Wednesday, April 9, 2008

How many times do I have to say it....

....the problems with the economy do not stem from consumption related issues, they stem from 1.) the lack of domestic production, and 2.) super liquidity.

Overall there are too many dollars floating around in the economic system to try to "provide full employment and low interest rates," to use Bernanke's words, while not creating opportunity through the productive mechanisms of the economic structure. So basically, what he means is that after Wall Street has been slathered with enough green to cover a St. Paddy's day festival in Ireland, and the value of the dollar collapses, we will need an alternate way to fuel the economic structure.

This can be done in three ways, 1.) by opening the economy up for the average person to competing currencies and the use of commodities as trade items, or a return to the use of "silver and gold" as legal tender or 2.) through a political and populist redistribution of wealth and 3.) through continued aggressive warfare that leads to depopulation.

It CANNOT be solved by increasing the supply of money and injecting more liquidity into the system at the point where it is weakest, that is, into the banks.

If liquidity needs to be injected into the system anywhere it is directly into the pockets of the people, and not through a bum tax refund but through meaningful long term, productive employment opportunities within the domestic economic structure.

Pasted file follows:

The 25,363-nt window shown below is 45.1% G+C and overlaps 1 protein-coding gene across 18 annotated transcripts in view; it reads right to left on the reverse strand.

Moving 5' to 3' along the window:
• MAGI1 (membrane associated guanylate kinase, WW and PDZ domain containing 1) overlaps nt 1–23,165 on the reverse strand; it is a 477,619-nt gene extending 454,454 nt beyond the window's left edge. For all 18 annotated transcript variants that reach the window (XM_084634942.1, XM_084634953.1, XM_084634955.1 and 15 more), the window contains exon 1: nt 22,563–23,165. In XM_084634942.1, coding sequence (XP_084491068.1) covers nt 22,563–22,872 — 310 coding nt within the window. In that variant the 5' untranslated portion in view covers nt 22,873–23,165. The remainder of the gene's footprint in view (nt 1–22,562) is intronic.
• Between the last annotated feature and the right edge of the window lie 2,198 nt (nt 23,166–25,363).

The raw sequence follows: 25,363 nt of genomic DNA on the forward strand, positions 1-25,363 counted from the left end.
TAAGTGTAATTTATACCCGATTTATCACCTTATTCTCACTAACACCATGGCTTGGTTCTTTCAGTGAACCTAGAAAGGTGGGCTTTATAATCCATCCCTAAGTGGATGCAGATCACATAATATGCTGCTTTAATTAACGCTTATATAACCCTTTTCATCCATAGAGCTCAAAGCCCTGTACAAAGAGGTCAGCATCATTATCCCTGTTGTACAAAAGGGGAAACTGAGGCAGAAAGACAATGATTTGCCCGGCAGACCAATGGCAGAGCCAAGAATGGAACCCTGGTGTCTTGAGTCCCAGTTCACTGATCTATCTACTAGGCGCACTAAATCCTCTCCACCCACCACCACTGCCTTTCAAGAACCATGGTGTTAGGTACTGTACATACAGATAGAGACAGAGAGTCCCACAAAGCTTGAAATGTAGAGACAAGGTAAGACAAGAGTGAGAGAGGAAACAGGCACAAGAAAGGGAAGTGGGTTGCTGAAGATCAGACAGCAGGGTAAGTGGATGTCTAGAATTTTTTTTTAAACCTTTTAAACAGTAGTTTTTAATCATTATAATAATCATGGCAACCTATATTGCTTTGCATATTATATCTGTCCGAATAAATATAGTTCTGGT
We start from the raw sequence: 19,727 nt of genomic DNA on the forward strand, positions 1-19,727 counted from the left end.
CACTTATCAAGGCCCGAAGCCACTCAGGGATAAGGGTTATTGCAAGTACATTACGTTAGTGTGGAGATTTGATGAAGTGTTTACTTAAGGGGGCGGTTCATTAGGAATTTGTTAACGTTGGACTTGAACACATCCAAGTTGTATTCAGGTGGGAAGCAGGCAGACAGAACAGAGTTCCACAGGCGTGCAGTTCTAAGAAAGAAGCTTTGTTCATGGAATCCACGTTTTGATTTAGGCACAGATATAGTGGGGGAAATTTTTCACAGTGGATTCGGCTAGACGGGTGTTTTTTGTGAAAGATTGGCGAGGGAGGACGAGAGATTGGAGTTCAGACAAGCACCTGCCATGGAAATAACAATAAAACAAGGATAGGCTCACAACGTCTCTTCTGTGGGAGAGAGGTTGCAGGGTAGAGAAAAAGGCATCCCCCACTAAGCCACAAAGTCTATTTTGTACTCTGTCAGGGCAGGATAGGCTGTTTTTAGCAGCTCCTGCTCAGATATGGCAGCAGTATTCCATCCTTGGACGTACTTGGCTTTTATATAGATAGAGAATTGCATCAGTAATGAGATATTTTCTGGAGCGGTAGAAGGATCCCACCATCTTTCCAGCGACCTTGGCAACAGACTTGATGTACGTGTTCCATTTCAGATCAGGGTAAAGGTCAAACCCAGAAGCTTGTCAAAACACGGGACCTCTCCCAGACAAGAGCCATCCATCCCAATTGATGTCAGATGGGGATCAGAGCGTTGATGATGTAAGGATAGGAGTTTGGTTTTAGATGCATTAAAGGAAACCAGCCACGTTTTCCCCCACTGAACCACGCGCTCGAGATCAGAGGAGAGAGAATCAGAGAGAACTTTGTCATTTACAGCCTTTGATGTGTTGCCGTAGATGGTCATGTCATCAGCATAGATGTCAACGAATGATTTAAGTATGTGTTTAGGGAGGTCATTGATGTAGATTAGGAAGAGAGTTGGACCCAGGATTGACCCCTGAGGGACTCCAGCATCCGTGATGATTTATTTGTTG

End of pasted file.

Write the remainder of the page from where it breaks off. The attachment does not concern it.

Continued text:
When not addressed all of these factors lead not necessarily to a depression, though it is highly likely and between that and credit contraction and direct government intervention virtually guarantee a depression, but to the fear of political populism.

This populism can come about in one of two ways, either, 1.) Franklin Roosevelt's use of J. M. Keynes or J.K. Galbraith Solution or 2.) Tom Jefferson's elimination of central banking and return to sound money, this is called the founder's solution.

This reluctance to accept either the Keynes solution or Galbraith solution, or to follow the advice of the founders, in essence ensures that we all become the working poor.

Instead of equality in the terms of of our rights and obligations, the only equality you have in an unaddressed command market (as opposed to a true free market) is that you are equally as poor as your neighbor.

Either of these solutions, either the Keynes' or Founder's solution manifest themselves as political populism. That is the same populist political movements that terrify the super-elite masters into redistributing some of their wealth as Henry Liu explains.....or to opening up the market.

Is anyone out there even listening to this advice? Or have we chosen depopulation as the best and most morally comfortable way to make the system work again? And, if so, what does that say about the system in the first place?

No comments: